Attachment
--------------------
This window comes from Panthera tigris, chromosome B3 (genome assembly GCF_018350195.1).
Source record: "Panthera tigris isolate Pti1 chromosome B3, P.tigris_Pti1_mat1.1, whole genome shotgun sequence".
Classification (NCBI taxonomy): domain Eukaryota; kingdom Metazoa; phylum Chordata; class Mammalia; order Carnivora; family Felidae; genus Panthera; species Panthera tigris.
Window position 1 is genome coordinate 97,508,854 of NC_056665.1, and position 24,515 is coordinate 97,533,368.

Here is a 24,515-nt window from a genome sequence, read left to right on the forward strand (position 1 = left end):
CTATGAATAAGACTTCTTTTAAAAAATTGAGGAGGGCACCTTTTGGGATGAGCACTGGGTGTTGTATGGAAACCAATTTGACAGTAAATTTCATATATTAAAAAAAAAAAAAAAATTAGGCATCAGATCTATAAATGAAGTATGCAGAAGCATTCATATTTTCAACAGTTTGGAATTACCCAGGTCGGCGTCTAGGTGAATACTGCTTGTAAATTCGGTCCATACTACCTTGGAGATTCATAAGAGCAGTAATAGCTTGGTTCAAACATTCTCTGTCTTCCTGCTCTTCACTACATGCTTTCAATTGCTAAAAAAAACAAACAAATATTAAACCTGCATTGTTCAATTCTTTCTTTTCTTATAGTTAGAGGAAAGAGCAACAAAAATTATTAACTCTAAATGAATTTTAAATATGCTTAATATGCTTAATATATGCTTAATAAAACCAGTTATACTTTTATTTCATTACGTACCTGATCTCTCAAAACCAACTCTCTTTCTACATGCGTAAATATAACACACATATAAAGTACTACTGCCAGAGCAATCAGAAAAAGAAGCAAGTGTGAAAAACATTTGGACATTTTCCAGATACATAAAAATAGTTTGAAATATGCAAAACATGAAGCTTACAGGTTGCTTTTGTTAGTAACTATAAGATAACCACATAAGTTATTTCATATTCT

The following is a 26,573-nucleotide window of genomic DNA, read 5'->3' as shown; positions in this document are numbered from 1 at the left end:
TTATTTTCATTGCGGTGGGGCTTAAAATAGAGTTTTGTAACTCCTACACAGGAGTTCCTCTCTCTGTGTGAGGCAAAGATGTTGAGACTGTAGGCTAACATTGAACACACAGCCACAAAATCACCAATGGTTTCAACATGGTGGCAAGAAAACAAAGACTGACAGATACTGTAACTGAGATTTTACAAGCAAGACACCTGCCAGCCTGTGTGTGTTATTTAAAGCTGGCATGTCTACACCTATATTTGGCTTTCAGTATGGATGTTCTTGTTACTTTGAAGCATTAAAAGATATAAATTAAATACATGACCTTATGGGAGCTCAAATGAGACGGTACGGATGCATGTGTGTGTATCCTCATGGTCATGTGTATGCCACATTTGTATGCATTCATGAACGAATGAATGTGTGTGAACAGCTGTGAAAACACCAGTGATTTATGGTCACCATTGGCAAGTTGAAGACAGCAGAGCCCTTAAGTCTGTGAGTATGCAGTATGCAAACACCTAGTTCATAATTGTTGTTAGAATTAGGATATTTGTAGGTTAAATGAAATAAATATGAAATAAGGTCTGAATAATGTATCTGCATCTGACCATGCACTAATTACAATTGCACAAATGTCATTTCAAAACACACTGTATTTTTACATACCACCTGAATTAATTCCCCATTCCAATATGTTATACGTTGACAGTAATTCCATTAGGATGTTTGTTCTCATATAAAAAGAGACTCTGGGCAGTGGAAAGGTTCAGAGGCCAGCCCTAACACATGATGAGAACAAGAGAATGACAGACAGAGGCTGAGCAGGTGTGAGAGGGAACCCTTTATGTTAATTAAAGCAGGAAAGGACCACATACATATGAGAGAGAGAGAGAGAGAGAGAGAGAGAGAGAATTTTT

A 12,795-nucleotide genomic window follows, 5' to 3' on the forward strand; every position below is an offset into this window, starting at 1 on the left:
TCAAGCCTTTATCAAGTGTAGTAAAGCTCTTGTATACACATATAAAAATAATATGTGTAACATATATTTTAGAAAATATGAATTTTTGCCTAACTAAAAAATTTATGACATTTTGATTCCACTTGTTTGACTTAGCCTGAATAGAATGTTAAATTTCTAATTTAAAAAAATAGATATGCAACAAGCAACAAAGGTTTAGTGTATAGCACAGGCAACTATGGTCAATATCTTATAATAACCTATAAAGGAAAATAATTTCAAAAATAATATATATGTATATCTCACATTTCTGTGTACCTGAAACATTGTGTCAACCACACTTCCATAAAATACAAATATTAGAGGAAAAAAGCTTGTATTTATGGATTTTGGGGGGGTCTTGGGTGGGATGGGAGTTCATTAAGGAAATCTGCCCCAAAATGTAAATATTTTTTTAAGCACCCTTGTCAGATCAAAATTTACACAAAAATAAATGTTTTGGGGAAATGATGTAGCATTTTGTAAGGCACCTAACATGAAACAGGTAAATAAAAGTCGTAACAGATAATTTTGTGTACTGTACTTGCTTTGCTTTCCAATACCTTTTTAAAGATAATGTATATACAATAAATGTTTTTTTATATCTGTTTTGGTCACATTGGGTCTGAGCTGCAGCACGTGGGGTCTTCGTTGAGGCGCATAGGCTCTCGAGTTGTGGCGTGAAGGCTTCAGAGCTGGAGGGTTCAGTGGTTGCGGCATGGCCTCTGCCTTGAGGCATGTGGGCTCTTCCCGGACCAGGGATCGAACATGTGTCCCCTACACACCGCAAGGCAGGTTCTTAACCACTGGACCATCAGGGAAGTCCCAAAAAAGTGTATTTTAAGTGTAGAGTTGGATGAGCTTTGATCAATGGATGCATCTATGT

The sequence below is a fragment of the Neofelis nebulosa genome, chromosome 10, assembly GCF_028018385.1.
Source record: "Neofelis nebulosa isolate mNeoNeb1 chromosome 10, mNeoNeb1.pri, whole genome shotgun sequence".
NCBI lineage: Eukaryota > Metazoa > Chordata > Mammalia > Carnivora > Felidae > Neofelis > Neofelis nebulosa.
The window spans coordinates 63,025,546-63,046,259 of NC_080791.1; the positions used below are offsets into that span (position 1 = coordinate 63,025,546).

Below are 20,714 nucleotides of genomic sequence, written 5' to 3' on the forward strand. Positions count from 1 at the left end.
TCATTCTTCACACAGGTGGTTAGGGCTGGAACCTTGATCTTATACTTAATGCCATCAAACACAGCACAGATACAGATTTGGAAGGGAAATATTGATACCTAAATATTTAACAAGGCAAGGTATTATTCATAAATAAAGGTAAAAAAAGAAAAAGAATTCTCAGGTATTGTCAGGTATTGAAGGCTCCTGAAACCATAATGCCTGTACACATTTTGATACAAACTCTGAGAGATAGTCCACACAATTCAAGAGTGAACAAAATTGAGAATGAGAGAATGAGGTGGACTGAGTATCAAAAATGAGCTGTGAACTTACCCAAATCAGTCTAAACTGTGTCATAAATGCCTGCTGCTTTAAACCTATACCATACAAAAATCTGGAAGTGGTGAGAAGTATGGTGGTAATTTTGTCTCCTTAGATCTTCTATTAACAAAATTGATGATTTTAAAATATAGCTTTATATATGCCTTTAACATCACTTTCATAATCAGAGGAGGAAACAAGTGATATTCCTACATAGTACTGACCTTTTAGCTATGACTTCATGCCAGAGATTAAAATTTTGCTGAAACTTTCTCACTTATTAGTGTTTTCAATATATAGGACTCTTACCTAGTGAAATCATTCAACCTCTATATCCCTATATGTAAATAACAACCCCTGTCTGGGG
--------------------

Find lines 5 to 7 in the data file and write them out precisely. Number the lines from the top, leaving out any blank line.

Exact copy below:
Here is a 24,515-nt window from a genome sequence, read left to right on the forward strand (position 1 = left end):
CTATGAATAAGACTTCTTTTAAAAAATTGAGGAGGGCACCTTTTGGGATGAGCACTGGGTGTTGTATGGAAACCAATTTGACAGTAAATTTCATATATTAAAAAAAAAAAAAAAATTAGGCATCAGATCTATAAATGAAGTATGCAGAAGCATTCATATTTTCAACAGTTTGGAATTACCCAGGTCGGCGTCTAGGTGAATACTGCTTGTAAATTCGGTCCATACTACCTTGGAGATTCATAAGAGCAGTAATAGCTTGGTTCAAACATTCTCTGTCTTCCTGCTCTTCACTACATGCTTTCAATTGCTAAAAAAAACAAACAAATATTAAACCTGCATTGTTCAATTCTTTCTTTTCTTATAGTTAGAGGAAAGAGCAACAAAAATTATTAACTCTAAATGAATTTTAAATATGCTTAATATGCTTAATATATGCTTAATAAAACCAGTTATACTTTTATTTCATTACGTACCTGATCTCTCAAAACCAACTCTCTTTCTACATGCGTAAATATAACACACATATAAAGTACTACTGCCAGAGCAATCAGAAAAAGAAGCAAGTGTGAAAAACATTTGGACATTTTCCAGATACATAAAAATAGTTTGAAATATGCAAAACATGAAGCTTACAGGTTGCTTTTGTTAGTAACTATAAGATAACCACATAAGTTATTTCATATTCT

The following is a 26,573-nucleotide window of genomic DNA, read 5'->3' as shown; positions in this document are numbered from 1 at the left end: